Monumentalism & Memorialization

American South

Duration 10 days
Suggested group size 12 - 20 students / 2 Envoys Field Staff
Suggested ages 12 - 18
Experience Monumentalism & Memorialization


Monumentalism & Memorialization: Changing Narratives over Time

American South I

This program dives deep into the significance of monuments and memorials, examining their role in shaping public memory. It delves into the evolution of Monumentalism and Memorialization in the region. Additionally, the program explores the rich culinary heritage of the American South. Through immersive experiences, students learn about Southern cuisine's diverse traditions, visiting local farms, meeting chefs, and engaging with food historians.

“In the land of sweet tea and soulful melodies, the American South weaves a tapestry of hospitality and history.“


“From the magnolia-lined streets to the rhythm of blues, the American South is a symphony of tradition and warmth.“


Impact Statement Everywhere we go, we carry a promise – to engage with respect, act with purpose, and leave a positive imprint. As envoys of our journey is more than travel; Our footprint is light, but our impact is profound, creating bridges of cooperation and mutual growth across the globe.

Day 1

Upon arrival, students are greeted by their Envoys educators, transfer to their accommodations, and convey for a safety briefing and group activity. From there, we head out to explore Little Five Points and have a welcome dinner together, sampling Southern cuisine for the first time.

Day 2

We visit the National Center for Civil and Human Rights (NCCHR) and then lunch at the Municipal Market where students connect with local vendors. Then, we go on a historical tour led by Eartha Sims. We visit key sites such as MLK’s Birthplace, Ebenezer Baptist Church, and the King Center.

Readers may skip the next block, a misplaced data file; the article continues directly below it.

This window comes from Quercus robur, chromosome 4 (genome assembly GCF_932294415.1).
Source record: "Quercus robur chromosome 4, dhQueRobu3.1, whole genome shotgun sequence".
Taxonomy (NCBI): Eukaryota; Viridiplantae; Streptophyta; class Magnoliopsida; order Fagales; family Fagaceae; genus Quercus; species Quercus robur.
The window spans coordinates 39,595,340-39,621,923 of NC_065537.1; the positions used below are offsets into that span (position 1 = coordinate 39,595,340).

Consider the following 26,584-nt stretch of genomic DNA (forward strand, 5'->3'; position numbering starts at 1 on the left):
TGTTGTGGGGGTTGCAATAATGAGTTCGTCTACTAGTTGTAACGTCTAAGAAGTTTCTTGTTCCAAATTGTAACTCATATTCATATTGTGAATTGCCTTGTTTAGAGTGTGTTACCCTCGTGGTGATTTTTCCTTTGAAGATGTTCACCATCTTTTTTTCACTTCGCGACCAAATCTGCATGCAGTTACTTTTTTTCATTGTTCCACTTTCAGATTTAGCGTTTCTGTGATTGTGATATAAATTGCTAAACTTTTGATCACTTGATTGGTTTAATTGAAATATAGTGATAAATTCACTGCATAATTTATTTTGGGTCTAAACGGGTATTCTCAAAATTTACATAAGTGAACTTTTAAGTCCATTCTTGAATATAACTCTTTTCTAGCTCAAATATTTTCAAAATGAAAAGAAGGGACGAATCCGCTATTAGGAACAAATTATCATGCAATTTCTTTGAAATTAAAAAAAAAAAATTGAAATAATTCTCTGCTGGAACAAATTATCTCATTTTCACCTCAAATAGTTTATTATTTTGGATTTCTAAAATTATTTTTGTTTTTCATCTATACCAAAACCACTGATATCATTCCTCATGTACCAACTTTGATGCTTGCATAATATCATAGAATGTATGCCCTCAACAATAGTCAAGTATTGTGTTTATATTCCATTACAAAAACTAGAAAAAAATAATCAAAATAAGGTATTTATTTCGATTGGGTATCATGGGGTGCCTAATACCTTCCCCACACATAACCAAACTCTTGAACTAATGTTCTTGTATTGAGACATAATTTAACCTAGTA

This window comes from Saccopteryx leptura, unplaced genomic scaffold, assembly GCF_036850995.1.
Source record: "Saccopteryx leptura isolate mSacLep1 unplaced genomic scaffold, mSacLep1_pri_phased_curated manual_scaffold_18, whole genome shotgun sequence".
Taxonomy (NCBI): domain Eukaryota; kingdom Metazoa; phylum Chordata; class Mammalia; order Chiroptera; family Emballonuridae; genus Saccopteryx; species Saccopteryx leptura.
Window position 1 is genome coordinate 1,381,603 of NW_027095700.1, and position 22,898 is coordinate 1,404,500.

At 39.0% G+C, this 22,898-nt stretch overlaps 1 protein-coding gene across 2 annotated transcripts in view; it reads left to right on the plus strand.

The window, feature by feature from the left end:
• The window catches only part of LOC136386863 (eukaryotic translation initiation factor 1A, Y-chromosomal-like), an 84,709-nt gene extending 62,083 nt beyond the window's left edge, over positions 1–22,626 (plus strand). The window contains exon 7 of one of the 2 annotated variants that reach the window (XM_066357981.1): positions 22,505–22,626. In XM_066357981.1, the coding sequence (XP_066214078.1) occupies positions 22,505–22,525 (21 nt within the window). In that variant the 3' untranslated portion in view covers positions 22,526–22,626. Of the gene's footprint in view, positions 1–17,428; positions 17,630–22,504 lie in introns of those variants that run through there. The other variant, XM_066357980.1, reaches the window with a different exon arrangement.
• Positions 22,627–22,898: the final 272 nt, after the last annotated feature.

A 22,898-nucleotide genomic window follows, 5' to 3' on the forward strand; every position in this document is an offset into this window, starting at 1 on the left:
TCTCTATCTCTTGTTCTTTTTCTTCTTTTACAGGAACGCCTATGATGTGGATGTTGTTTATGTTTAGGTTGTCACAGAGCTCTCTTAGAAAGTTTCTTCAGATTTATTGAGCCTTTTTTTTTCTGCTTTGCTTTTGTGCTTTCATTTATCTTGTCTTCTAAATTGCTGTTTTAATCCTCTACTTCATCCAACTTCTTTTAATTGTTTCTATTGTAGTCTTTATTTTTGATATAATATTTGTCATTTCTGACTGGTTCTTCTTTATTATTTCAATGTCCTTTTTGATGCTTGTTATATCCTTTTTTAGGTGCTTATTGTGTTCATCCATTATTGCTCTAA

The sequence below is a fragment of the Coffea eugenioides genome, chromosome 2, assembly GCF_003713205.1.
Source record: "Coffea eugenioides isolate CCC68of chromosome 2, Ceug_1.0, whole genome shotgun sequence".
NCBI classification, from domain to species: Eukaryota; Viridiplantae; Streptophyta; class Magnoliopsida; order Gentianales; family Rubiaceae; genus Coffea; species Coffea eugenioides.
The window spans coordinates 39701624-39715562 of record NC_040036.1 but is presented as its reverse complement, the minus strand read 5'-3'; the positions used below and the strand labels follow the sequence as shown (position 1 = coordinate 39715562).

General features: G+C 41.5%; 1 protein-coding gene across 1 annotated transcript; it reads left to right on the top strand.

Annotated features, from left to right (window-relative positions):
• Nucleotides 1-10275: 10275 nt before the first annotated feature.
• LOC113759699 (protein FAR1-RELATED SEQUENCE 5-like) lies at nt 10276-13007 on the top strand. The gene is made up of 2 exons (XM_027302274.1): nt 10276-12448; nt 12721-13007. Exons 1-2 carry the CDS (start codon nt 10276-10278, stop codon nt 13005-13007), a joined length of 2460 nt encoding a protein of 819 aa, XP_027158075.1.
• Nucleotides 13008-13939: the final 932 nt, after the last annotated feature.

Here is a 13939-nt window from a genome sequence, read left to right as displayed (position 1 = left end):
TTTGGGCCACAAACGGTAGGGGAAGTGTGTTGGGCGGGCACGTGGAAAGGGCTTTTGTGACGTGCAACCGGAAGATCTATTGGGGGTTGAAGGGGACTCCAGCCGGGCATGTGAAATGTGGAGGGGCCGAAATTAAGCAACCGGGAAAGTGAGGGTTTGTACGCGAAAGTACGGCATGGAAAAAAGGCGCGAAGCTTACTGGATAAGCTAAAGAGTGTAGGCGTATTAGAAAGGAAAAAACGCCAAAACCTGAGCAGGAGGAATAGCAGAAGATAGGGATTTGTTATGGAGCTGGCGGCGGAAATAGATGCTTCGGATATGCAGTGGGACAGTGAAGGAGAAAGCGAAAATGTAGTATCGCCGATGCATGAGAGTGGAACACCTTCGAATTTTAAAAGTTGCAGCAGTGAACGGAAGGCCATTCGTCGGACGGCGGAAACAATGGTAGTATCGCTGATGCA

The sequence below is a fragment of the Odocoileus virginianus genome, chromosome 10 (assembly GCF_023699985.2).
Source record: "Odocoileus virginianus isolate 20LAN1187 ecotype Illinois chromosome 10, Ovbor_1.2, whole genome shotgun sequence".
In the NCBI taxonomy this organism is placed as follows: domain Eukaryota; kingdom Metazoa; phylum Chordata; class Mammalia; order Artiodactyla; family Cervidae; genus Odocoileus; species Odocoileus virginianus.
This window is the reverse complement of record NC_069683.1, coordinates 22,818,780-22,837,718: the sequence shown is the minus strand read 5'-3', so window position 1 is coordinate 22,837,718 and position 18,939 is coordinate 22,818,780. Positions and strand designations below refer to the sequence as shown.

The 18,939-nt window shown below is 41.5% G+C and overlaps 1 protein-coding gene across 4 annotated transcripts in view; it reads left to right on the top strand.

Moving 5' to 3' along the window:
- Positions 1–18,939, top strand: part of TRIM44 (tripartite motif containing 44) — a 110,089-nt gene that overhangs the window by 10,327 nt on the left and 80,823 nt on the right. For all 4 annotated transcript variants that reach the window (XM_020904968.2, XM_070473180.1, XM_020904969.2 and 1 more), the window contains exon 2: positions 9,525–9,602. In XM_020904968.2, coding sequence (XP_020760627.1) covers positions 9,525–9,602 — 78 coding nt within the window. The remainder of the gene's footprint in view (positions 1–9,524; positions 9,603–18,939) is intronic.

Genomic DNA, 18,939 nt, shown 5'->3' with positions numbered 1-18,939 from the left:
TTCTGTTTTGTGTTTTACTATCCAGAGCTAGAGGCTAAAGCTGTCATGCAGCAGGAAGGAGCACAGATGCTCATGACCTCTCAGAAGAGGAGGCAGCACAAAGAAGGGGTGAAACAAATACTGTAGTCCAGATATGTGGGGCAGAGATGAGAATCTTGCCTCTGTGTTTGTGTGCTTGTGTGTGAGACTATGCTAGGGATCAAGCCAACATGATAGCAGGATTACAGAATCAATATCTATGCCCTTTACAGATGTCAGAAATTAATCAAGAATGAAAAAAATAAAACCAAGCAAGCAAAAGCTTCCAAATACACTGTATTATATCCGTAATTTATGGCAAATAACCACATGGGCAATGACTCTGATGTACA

Day 3

We visit the historic Apex Museum, showcasing the rich history of the African Diaspora. Then, we go to Montgomery, where we visit the Freedom Rides Museum and engage with a Freedom Rider. Finally, dinner at Dreamland Bar-B-Que, a renowned Black-owned barbecue spot established in 1958.

Day 4

We visit the SPLC Civil Rights Memoria. Next, we explore the Legacy Museum, delving into America's history of slavery, segregation, and injustice. We do a picnic lunch by the Riverwalk, and visit the National Memorial for Peace and Justice, where a speaker enlightens us on social justice efforts.

Day 5

We ride to Selma, where we visit the Voting Rights Museum, the Brown Chapel AME Church, and the interpretive center at the foot of the Edmund Pettus bridge. We depart in the late afternoon and drive up to Birmingham, where we have dinner before settling into our hotel for the night.

Day 6

We visit Bethel Baptist Church, learning about Reverend Fred Shuttlesworth's key role. Then, a self-guided historical walking tour. Next, we pay respects at the Sixteenth Street Baptist Church, a poignant memorial to the girls killed in a 1963 bombing, and tour the Birmingham Civil Rights Institute.

Day 7

We wrap up our program with a closing ceremony and evaluations, allowing students to reflect on their experiences. We acknowledge each other's contributions and prepare to share our learnings with our communities. After a celebratory lunch, we head back to the Atlanta airport for our flights home.

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Lenses of Inquiry


Monumentalism & Memorialization

In this learning experience, students delve into Monumentalism and Memorialization in the American South, analyzing how these monuments shape public memory and narratives by exploring the origins, evolution, and societal impacts of these symbols.


Contemporary Lens

A trip to the American South allows students to delve into contemporary debates on Monumentalism and Memorialization. They get an opportunity to consider the evolving nature of public memory and brainstorm ways to use monuments for fostering understanding and social justice.


Food & Culture

Southern cuisine reflects a complex blend of geographical, climatic, and historical influences, offering insights into social, economic, and cultural dynamics. Studying food provides a window into the distinctive identity of the American South, revealing its rich tapestry of culinary heritage.


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